The Progress of Nothing

Mini-Rant

If I have read one post about leadership, management or sales, I have read a thousand.

I am sure they are well meaning, but how much import can there be in rehashing the same idea over and over? Even when books quote a predecessor, you have to ask if anything that is written is really new. Perhaps it’s because we are lazy and can’t be bothered to look up the seminal text, and would rather get our knowledge or guidance from today’s hip management thinkers.

Original – me thinks not!

[Note: Can Peter Drucker's work be improved on?]

The business of change

I am no historian – I leave that to my middle daughter – but I have, of late, read a bushel of ‘management’ books from the 1980s, which has made me consider how little progress we have made over the last three decades.

Quite possibly there are only so many ways to skin the proverbial, but, more likely, we have reached the apogee of white collar work.

In a way none of this should come as a surprise.

After all, the business of being in business is all about the people, and there is only so many ways to talk about communication, listening, trust and values.

Perhaps rather than seeking to reinvent another paradigm, we should stick to the basics and focus on getting better every day.

This is not to decry innovation, change or, heaven forbid the term, thought leadership, but merely to set the record straight: get the basics very very right and even the most mundane business can be the most scintillating in the world.

Yes I know you need to deliver something that people want to buy, but in my experience it is rarely the product or service in and of itself that leads to success or failure, but the way the business is run.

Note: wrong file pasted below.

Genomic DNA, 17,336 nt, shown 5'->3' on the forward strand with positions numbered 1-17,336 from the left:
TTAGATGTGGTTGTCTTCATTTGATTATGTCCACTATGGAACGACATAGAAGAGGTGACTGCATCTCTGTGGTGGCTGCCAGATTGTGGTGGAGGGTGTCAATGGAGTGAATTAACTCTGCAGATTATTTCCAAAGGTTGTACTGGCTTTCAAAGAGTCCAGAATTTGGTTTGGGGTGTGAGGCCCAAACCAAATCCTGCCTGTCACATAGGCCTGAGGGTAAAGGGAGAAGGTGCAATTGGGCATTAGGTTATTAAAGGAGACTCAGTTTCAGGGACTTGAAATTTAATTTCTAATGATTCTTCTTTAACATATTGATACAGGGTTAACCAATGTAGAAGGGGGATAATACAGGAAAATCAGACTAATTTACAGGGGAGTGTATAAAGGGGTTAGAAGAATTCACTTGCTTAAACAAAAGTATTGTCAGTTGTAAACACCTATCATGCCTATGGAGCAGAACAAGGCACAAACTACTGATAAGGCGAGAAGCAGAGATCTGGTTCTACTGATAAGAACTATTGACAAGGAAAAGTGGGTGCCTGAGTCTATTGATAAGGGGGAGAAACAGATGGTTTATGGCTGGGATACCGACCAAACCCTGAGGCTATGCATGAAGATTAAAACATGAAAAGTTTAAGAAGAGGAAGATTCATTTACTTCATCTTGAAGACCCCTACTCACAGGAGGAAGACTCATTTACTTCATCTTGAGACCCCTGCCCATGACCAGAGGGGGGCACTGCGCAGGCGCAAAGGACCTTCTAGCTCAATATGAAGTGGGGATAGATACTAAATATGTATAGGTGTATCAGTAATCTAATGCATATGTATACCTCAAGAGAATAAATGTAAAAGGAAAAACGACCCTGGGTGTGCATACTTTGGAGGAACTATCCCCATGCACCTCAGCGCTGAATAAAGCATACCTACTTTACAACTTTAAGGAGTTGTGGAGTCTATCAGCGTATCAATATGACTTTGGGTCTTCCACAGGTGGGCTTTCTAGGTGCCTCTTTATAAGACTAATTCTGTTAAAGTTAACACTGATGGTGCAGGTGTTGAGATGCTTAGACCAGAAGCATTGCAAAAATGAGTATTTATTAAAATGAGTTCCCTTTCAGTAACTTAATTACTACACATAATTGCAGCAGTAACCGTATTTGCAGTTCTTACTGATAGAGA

When you look around today ask yourself is everything top to bottom Excellent?

Making a dent in the Universe is one thing, but striving to be the best is far more likely to yield sustainable results.

Rather than me yielding up another long list of How Tos, starting today examine every aspect of your business, starting with the people and at the levels of Why, How and What ask yourself if you are more than just (moderately) satisfied with what you see, feel and experience?

No doubt you will be able to come up with a long, long list which you can after a few days shorten to the point where you can see which 20% will yield 80% return. But don’t just make another list. Put whatever issue is most pressing at the top of every agenda and commit all your time and resources to that one issue until it is fixed.

Remember the calendar never, ever lies (thank you Tom Peters for that one)

If I can make one plea, start with the people. If you can realise their enormous potential then that will do more to change your business than anything else.

Obvious – of course.

And why shouldn’t it be!

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2 Responses to “The Progress of Nothing”

  1. Joe Reevy says:

    I go furtehr> I don’t think there’s been that much new thought on management in about 200 years. Sure, technology has changed a lot, as has the ability to tease data out of complex information. But really, have the fundamentals changed since Benjamin Franklin was writing?

    I am cynical enough to think that most of the ‘gurus’ as themselves just rehashing ideas and communicating them with more pzazz (and usually an attractive new laod of whizz-bang phrases) than their peers.

    There are exceptions. I think activity-based management was genuinely new (well, 50 years ago).

    There’s nothing wrong with this. What it means is that the basics of sound business and management don’t change. Like the laws of physics. Why should they?

  2. Joe Reevy says:

    I go furtehr> I don’t think there’s been that much new thought on management in about 200 years. Sure, technology has changed a lot, as has the ability to tease data out of complex information. But really, have the fundamentals changed since Benjamin Franklin was writing?

    I am cynical enough to think that most of the ‘gurus’ as themselves just rehashing ideas and communicating them with more pzazz (and usually an attractive new laod of whizz-bang phrases) than their peers.

    There are exceptions. I think activity-based management was genuinely new (well, 50 years ago).

    There’s nothing wrong with this. What it means is that the basics of sound business and management don’t change. Like the laws of physics. Why should they?

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